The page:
Randomized controlled trials have demonstrated increased all-cause mortality in elderly patients with dementia treated with newer antipsychotics. It is unknown whether this risk generalizes to non-elderly adults using newer antipsychotics as augmentation treatment for depression..
..Non-elderly adults (25–64 years) diagnosed with depression who after ≥3 months of antidepressant monotherapy initiated either augmentation with a newer antipsychotic or with a second antidepressant. Patients with alternative indications for antipsychotic medications, such as schizophrenia, psychotic depression, or bipolar disorder, were excluded..
..The analytic cohort included 39,582 patients (female = 78.5%, mean age = 44.5 years) who initiated augmentation with a newer antipsychotic (n = 22,410; 40% = quetiapine, 21% = risperidone, 17% = aripiprazole, 16% = olanzapine) or with a second antidepressant (n = 17,172). The median chlorpromazine equivalent starting dose for all newer antipsychotics was 68mg/d, increasing to 100 mg/d during follow-up.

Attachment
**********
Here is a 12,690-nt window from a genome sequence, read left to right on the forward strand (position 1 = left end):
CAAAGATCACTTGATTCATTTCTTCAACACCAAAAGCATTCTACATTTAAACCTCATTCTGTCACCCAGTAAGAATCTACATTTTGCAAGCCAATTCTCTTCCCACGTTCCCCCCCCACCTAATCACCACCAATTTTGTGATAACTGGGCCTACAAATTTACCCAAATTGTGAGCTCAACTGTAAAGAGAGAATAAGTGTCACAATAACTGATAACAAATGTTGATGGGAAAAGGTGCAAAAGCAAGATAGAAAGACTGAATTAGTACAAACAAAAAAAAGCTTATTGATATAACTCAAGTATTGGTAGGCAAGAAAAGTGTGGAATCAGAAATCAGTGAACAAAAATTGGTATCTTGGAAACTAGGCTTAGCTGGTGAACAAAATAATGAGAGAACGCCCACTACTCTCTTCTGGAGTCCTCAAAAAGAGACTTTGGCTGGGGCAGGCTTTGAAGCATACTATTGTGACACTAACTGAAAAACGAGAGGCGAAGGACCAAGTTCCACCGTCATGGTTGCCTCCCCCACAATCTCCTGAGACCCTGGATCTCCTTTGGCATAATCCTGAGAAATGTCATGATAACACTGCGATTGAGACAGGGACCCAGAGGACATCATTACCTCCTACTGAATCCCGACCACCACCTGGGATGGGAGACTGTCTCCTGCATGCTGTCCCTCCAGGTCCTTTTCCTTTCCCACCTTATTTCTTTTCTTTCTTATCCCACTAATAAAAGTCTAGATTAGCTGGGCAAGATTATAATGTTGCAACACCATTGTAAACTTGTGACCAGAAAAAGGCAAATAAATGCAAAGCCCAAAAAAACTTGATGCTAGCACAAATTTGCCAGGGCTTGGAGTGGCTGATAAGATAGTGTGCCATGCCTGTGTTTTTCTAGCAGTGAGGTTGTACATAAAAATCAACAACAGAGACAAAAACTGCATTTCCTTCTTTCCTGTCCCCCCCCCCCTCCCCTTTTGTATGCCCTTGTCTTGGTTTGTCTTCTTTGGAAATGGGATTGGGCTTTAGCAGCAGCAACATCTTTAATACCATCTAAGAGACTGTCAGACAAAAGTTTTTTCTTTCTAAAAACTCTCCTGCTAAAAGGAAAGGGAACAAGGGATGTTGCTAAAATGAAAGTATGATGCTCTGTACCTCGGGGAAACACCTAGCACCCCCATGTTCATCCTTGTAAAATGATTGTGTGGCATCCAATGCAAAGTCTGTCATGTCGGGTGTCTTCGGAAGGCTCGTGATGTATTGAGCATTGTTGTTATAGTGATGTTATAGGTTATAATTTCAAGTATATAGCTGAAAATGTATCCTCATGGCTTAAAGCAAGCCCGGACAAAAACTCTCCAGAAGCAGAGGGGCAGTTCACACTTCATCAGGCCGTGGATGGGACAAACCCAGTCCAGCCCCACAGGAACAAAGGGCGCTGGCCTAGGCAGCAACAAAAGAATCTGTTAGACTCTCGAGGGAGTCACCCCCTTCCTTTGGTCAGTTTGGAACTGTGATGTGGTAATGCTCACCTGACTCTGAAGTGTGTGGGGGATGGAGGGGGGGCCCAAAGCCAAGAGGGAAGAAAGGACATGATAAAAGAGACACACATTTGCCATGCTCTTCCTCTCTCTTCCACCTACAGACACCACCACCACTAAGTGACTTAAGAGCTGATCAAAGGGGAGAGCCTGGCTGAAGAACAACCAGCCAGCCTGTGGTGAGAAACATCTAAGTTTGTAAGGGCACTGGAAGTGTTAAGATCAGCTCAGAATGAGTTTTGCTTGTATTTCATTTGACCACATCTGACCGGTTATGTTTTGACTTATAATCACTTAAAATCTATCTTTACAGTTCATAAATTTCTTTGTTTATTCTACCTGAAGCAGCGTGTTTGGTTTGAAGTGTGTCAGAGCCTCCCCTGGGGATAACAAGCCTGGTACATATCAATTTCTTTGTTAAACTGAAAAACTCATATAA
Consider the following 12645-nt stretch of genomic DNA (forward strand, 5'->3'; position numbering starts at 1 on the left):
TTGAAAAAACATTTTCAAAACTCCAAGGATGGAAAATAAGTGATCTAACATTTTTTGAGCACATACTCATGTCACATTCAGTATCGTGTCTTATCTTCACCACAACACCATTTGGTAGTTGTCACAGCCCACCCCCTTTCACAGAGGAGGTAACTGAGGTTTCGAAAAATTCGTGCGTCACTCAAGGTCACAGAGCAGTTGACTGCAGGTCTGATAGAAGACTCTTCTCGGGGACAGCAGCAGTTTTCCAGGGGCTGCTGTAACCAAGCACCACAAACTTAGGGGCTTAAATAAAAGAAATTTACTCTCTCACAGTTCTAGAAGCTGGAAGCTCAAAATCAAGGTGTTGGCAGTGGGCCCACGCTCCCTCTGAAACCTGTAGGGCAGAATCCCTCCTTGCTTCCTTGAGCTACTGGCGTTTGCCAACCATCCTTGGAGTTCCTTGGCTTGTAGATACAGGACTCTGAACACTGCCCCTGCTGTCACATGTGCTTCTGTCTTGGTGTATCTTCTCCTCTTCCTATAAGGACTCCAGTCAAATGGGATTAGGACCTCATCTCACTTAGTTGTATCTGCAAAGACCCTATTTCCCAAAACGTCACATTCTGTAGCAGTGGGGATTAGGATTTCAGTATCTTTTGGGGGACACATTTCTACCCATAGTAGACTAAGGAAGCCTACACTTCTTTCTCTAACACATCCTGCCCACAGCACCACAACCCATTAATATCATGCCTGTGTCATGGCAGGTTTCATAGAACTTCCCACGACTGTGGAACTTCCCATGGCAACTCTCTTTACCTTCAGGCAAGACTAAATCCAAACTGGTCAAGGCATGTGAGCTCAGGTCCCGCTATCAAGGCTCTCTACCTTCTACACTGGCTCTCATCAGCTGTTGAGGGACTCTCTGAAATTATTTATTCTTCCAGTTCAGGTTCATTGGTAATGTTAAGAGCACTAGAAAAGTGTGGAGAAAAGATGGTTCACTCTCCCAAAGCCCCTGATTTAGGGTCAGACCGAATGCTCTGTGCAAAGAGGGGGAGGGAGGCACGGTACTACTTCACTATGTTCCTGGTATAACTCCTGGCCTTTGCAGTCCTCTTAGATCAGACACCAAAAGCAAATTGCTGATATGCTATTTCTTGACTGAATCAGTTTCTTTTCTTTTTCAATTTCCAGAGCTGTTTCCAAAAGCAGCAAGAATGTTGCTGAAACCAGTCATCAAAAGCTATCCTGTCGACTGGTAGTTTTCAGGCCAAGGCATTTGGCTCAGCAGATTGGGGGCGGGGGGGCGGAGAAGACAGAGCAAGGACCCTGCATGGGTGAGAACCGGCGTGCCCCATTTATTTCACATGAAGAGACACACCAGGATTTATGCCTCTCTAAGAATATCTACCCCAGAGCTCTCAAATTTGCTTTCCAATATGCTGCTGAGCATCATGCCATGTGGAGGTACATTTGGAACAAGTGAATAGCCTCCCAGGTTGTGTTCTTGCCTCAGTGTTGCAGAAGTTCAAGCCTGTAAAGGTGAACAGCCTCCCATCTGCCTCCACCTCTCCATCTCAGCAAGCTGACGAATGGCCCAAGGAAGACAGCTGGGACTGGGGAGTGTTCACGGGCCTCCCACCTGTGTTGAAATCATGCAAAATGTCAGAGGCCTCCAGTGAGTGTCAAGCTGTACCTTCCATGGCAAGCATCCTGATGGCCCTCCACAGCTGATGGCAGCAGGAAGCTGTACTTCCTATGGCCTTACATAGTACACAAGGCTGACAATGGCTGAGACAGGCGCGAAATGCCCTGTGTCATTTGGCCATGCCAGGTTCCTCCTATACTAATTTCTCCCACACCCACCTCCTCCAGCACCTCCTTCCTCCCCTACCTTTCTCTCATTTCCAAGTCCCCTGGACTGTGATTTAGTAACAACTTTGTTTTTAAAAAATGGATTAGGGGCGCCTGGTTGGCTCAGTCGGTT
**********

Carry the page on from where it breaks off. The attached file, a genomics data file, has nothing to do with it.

Altogether, 153 patients died during 13,328 person-years of follow-up (newer antipsychotic augmentation: n = 105, follow-up = 7,601 person-years, mortality rate = 138.1/10,000 person-years; antidepressant augmentation: n = 48, follow-up = 5,727 person-years, mortality rate = 83.8/10,000 person-years). An adjusted hazard ratio of 1.45 (95% confidence interval, 1.02 to 2.06) indicated increased all-cause mortality risk for newer antipsychotic augmentation compared to antidepressant augmentation (risk difference = 37.7 (95%CI, 1.7 to 88.8) per 10,000 person-years). Results were robust across several sensitivity analyses.
Augmentation with newer antipsychotics in non-elderly patients with depression was associated with increased mortality risk compared with adding a second antidepressant. Though these findings require replication and cannot prove causality, physicians managing adults with depression should be aware of this potential for increased mortality associated with newer antipsychotic augmentation.